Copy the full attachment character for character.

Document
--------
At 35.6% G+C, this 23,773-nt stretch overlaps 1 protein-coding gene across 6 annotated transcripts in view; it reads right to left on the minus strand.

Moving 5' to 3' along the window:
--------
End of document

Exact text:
At 35.6% G+C, this 23,773-nt stretch overlaps 1 protein-coding gene across 6 annotated transcripts in view; it reads right to left on the minus strand.

Moving 5' to 3' along the window: